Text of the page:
Triglycerides are another type of fatty substance found in the human blood and also found in foods such as dairy products, meat, cooking oils and nuts. The body can also produce triglyceride from fat stores or in the liver.


If you are very overweight or eat a lot of fatty or sugary foods, or drink too much alcohol you are more likely to have a high triglyceride level in your blood. People with high triglyceride levels also have a greater risk of getting heart of artery disease than people with lower levels.


What causes high cholesterol?


A common cause of high blood cholesterol levels is eating too much saturated fat. 

However, some people have high blood cholesterol even though they eat a healthy diet. For example, they may have inherited a condition called familial hyperlipidaemia (FH). 

The cholesterol which is found in some foods such as eggs, liver, kidneys and some types of seafood e.g. prawns, does not usually make a great contribution to the level of cholesterol in your blood. It's much more important that you eat foods that are low in saturated fat.




Ways to Reduce Your Blood Cholesterol Level 


1. Eat less saturated fats


Saturated fats are particularly found in meat, cheese, and other convenience foods such as chips or foods cooked in batter and instead use unsaturated fats such as olive, rapeseed or sunflower oils and spreads. You should also reduce the total amount of fat you eat.


2. Eat oily fish regularly


Oily fish provides the best source of a particular type of polyunsaturated fat known as omega-3. Omega-3 oils from oily fish can help to lower blood triglyceride levels and help prevent the blood from clotting, and can also help to regulate the heart rhythm. Omega oil rich fish include sardines, mackerel, and herring, but not whitefish such as cod or plaice,


3. Eat a high-fibre diet


Foods that are high in soluble fibre such as oats, beans, pulses, lentils, nuts, fruits and vegetables, can help lower cholesterol. You can also eat foods rich in natural bran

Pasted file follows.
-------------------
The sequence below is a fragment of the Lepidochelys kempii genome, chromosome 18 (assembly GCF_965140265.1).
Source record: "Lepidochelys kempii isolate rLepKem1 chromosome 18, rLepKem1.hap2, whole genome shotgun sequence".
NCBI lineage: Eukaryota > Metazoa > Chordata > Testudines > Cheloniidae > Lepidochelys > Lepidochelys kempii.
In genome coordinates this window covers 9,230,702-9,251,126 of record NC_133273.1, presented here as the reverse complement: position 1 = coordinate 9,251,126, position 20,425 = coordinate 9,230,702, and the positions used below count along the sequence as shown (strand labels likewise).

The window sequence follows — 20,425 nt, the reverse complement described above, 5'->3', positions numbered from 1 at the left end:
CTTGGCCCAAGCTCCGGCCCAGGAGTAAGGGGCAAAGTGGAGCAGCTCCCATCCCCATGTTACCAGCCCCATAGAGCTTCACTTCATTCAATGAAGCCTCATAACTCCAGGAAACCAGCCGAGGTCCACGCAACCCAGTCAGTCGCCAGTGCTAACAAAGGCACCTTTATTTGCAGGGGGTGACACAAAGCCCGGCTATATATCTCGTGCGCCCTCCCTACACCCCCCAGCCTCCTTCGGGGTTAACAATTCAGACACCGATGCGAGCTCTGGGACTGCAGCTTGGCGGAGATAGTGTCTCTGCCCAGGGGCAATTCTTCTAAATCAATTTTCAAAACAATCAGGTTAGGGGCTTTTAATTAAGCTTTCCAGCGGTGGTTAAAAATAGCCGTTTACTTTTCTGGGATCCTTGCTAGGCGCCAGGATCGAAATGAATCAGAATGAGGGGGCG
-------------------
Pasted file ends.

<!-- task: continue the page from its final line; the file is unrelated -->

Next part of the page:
4. Exercise Regularly


Regular exercise may increase HDL cholesterol, the 'protective' type of cholesterol. 





5. Other Diet Changes 


If you have been told by your doctor that you need to reduce your cholesterol levels, you can do this through changing your diet without using special products. And remember they are not a substitute for a heart healthy diet or a replacement for cholesterol lowering drugs. For most people, the amount of saturated fat they eat has much more of an impact on their cholesterol than eating foods that contain cholesterol, like eggs and shellfish. So unless you have been advised otherwise by your doctor or dietician, if you like eggs, they can be included as part of a balanced and varied diet. 


6. Drugs to Reduce Cholesterol 


Whether you need to take cholesterol-lowering drugs or not depends not just on your total cholesterol, HDL and LDL levels, but also on your overall risk of cardiovascular disease. Cholesterol-lowering medicines such as statins are prescribed for people who are at greatest overall risk of suffering from cardiovascular disease. If you are in doubt you should always consult your own doctor and ask for your blood cholesterol, and other lipids (HDL, LDL and triglyceride) to be checked by a recognised and accredited pathology laboratory and take the advice that your doctor offers. 


ALSO please stop smoking and reduce your alcohol intake as these are two other very important cardiovascular risk factors